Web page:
Now What?

I’ve been following an interesting discussion in the Reno Post-Mortem thread on fencing.net about why referees choose to work SN and why they cease to do so.
There’s a big gap in comprehension between those who are referees (or other officials—the same reasoning applies for armorers and BC staff) and regularly work national tournaments and those who are solely fencers or referees who have not attempted the SN marathon in recent years.

Ian Serotkin, explaining in post #49 why he likes refereeing at national tournaments, outlines the basic reasoning in favor:

I enjoy doing something difficult, well.

I enjoy giving back to the sport of fencing, which has given me a great deal in terms of personal development, character building, and physical & mental strengthening for the past 17 years.

I enjoy sharing this experience with my good refereeing friends, who share a singular dedication and camaraderie that is hard to match.

I enjoy visiting cities that I would have little reason to otherwise visit.

I enjoy being involved in extremely high level matches that I only could have hoped to reach as a competitor in my wildest dreams.

In my own case, it was better both for my kids and for me that I had something useful to do at tournaments, so I was happy to help out on the computers at that first JOs I worked in Sacramento in 2000. Once I started working national tournaments regularly, I was well and truly hooked on one of the more obscure hobbies in the country. Running individual and team events—and then whole tournaments—was incredibly challenging and satisfying.

I developed a whole new category of friends I see regularly at tournaments, and look forward to seeing them again wherever the next tournament takes us. Some of the best times in my life have been spent listening to stories at lunch in the officials’ lounge (I can’t remember all the details of Brendan Baby’s tale of Wes Glon testing some poor innocent’s worthiness to fence saber, but I remember how hard we all laughed) or in whatever that venue’s Official Officials’ Bar was. And there was the noisy little flight from O’Hare to South Bend one January that was at least 75% fencing people—I always felt sorry for that poor 25% who had no clue what the party was all about.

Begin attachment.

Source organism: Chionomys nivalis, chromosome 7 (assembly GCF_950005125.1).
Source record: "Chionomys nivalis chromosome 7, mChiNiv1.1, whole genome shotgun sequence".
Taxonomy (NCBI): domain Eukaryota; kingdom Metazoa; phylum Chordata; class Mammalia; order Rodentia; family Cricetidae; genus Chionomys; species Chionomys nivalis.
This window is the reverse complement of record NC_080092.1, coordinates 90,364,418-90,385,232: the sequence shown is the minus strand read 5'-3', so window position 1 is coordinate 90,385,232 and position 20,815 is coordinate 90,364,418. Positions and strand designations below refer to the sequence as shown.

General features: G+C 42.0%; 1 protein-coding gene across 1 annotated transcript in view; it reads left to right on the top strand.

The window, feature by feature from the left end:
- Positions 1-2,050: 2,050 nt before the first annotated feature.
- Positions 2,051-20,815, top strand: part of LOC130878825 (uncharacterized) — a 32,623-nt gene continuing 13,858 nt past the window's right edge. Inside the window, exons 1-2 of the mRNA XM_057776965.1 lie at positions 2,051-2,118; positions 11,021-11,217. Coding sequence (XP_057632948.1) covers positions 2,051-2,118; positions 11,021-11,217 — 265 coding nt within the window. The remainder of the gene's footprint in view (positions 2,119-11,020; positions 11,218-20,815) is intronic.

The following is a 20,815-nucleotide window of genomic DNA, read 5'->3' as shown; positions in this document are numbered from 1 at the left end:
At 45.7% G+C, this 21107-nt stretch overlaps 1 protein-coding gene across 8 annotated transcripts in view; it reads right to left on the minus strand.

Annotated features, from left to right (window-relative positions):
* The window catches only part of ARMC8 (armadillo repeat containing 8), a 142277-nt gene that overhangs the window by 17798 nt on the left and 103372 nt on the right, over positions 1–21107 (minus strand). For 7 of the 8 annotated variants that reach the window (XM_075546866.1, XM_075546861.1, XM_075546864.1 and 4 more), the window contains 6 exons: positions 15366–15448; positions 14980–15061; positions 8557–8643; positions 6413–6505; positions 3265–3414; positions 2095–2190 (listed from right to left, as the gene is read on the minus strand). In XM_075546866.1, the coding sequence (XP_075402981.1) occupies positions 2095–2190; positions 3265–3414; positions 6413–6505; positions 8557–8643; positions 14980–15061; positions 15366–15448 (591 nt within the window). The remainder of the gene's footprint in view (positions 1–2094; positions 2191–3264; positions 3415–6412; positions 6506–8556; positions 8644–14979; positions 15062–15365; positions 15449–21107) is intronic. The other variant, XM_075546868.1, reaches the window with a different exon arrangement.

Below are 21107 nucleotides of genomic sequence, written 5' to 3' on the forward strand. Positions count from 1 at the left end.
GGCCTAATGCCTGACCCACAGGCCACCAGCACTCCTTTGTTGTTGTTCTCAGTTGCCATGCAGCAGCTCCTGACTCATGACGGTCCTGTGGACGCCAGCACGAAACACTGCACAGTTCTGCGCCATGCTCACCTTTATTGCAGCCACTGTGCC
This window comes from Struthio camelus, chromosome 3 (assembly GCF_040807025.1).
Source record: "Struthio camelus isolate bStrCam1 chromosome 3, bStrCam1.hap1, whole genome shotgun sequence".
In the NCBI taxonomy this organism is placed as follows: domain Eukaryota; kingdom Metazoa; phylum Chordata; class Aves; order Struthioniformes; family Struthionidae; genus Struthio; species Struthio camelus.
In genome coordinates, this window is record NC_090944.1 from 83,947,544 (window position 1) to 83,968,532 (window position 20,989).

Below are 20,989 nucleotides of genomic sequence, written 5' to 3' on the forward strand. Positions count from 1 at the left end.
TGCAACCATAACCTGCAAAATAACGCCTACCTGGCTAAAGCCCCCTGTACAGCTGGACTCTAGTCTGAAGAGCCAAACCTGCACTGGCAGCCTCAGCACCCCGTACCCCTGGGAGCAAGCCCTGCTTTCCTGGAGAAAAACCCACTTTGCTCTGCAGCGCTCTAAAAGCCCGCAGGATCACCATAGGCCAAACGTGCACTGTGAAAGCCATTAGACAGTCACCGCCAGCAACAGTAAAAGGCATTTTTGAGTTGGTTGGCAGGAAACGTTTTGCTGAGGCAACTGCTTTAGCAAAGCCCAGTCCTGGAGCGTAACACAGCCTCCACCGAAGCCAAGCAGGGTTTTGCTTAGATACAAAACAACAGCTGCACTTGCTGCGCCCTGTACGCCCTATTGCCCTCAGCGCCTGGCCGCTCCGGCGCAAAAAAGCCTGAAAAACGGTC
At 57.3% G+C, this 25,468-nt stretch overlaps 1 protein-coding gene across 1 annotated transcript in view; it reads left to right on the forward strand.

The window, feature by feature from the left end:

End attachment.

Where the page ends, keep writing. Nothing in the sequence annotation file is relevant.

It’s been a hoot to see fencers I knew first in the Y1os or Y12s head off to NCAA teams (or the Olympics!) and others become ferociously competitive again once they age into Veteran events. I’ve seen fencers transform themselves from bratty whiny kids into impressively competent and personable young adults (and I’ve seen others retain their original annoying personalities well past the age they should know better).

love running fencing tournaments.

But I don’t know that I can continue. I’ve promised myself and others that I will stick with it through the end of this Olympic quadrennial, but beyond that is an open question. Like many other national tournament officials, I’m ready to say, “Enough.”

Some of the fencing.net posters postulate single causes for referees to opt out of working SN:

  • the delayed compensation, or
  • the minimal amount of the compensation, or
  • the abuse from fencers, coaches, and parents, or
  • the long hours, or
  • the often less-than-wonderful food (especially what can be had with those late-night meal tickets

The problem is not that simple, though. Nobody volunteers as an official for the money. Sure there are some referees, particularly some of the younger ones, for whom the delayed payments all last season was a serious issue, but nobody expects to make big bucks as a tournament official.